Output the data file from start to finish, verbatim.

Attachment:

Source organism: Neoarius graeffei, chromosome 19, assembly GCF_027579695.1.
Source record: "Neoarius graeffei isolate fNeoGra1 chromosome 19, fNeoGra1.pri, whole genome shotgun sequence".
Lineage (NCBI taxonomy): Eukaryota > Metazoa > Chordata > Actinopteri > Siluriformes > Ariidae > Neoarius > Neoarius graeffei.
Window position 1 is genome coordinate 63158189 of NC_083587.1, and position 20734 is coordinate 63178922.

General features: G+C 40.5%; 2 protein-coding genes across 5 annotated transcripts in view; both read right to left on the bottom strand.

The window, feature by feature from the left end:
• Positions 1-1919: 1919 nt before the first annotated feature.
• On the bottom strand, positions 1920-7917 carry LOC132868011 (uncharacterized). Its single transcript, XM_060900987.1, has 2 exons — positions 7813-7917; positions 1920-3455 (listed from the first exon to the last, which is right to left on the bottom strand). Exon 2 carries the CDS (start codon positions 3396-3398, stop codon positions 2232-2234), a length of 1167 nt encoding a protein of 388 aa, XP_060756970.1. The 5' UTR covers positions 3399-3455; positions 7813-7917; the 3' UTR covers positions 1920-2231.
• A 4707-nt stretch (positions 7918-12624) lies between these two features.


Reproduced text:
Source organism: Neoarius graeffei, chromosome 19, assembly GCF_027579695.1.
Source record: "Neoarius graeffei isolate fNeoGra1 chromosome 19, fNeoGra1.pri, whole genome shotgun sequence".
Lineage (NCBI taxonomy): Eukaryota > Metazoa > Chordata > Actinopteri > Siluriformes > Ariidae > Neoarius > Neoarius graeffei.
Window position 1 is genome coordinate 63158189 of NC_083587.1, and position 20734 is coordinate 63178922.

General features: G+C 40.5%; 2 protein-coding genes across 5 annotated transcripts in view; both read right to left on the bottom strand.

The window, feature by feature from the left end:
• Positions 1-1919: 1919 nt before the first annotated feature.
• On the bottom strand, positions 1920-7917 carry LOC132868011 (uncharacterized). Its single transcript, XM_060900987.1, has 2 exons — positions 7813-7917; positions 1920-3455 (listed from the first exon to the last, which is right to left on the bottom strand). Exon 2 carries the CDS (start codon positions 3396-3398, stop codon positions 2232-2234), a length of 1167 nt encoding a protein of 388 aa, XP_060756970.1. The 5' UTR covers positions 3399-3455; positions 7813-7917; the 3' UTR covers positions 1920-2231.
• A 4707-nt stretch (positions 7918-12624) lies between these two features.